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Influence • Data governance • Completed

Response to the Law Commission: Reforming the Law Around the Use of Automated and Assisted Decision Making by Public Bodies

Dr Natalie Byrom  |  26th July 2021

Automated Decision Making (“ADM”) and Assisted Decision Making (“ASDM”) systems are widely used to support decision making across the public sector. When deployed appropriately and lawfully, the adoption of these technologies offers the potential to improve the speed and consistency of decision-making whilst generating significant savings for the taxpayer. However, recent experiences in immigration, policing, welfare and education have highlighted the risks and limitations associated with the use of ADM/ADSM systems. These risks, if unaddressed, can undermine rights, damage trust in public sector bodies and generate costly litigation. As such, it is important that positive regulatory and legislative solutions are in place to govern the use of these systems and provide swift and effective routes to redress.

In June 2021, The Legal Education Foundation convened a technical legal workshop and commissioned research which revealed both the inadequacy of existing law and the consequences of its deficiencies. Existing legal frameworks are complex, piecemeal and provide insufficient clarity about whether, when or how ADM/ASDM systems can lawfully be deployed by public bodies. This creates uncertainty and increases the risk that ADM/ASDM systems will be deployed inappropriately, with deleterious consequences for individuals, public bodies and the taxpayer. Mechanisms for seeking redress are both complex and expensive to access, and the actual redress available limited.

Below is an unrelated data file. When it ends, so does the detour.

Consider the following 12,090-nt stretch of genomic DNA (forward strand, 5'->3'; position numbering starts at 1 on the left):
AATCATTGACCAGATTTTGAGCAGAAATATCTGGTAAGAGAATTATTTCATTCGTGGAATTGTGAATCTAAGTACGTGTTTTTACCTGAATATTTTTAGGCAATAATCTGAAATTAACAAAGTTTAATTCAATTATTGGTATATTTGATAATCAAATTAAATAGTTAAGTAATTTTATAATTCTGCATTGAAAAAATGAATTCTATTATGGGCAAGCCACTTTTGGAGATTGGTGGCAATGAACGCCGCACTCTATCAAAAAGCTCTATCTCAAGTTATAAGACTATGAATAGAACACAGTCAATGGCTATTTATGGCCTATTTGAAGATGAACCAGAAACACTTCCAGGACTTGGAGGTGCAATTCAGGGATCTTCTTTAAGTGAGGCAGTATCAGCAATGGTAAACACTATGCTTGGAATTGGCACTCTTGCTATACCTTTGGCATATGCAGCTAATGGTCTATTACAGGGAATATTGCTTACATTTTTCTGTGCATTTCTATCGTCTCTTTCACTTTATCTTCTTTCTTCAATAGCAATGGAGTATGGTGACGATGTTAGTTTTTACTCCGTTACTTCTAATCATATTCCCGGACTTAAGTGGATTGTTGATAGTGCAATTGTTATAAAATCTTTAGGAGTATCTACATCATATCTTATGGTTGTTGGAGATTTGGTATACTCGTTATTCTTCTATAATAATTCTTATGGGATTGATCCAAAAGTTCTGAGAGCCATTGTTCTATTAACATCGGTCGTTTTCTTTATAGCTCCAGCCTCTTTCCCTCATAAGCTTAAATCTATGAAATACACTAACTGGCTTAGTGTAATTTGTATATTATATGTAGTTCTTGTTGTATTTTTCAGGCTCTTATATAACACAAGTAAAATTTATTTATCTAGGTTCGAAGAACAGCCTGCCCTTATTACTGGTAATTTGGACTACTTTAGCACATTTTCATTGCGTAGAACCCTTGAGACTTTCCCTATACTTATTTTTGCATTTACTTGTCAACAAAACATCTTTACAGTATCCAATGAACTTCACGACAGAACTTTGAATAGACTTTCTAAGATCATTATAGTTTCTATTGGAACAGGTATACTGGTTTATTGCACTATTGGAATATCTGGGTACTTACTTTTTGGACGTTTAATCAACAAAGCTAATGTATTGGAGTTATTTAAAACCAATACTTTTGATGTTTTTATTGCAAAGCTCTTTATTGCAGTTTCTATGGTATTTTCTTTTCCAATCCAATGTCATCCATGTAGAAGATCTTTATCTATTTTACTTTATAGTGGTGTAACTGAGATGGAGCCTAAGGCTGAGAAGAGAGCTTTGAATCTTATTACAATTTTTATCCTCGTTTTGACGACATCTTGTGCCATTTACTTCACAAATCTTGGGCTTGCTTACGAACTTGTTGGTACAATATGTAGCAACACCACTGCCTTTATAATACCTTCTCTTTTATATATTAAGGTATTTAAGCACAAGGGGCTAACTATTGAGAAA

To develop effective solutions, The Law Commission should examine and learn from international approaches to regulating public sector use of ADM/ASDM systems. In identifying models of best practice on which to base the Law Commission’s approach, primacy should be given to those frameworks that can be demonstrated to:

  • Address both ADM and ASDM systems
  • Ensure that ADM/ASDM systems uphold existing equalities and human rights law
  • Secure meaningful and effective transparency in relation to the use of ADM/ASDM systems e.g. via public registers
  • Deliver certainty for public bodies, suppliers and individuals around the circumstances in which ADM and ASDM systems can be used;
  • Support meaningful public engagement in determining appropriate uses of ADM/ASDM
  • Focus governance at the design and deployment stage
  • Are capable of managing and responding to contextual complexity
  •  Introduce independent external scrutiny to ensure the efficacy and accuracy of ADM/ASDM systems
  • Ensure clear lines of accountability for decisions taken by ADM/ASDM systems, and secure legally enforceable rights to an explanation.
  • Provide timely, appropriate, accessible and cost-effective routes to redress where this is required.

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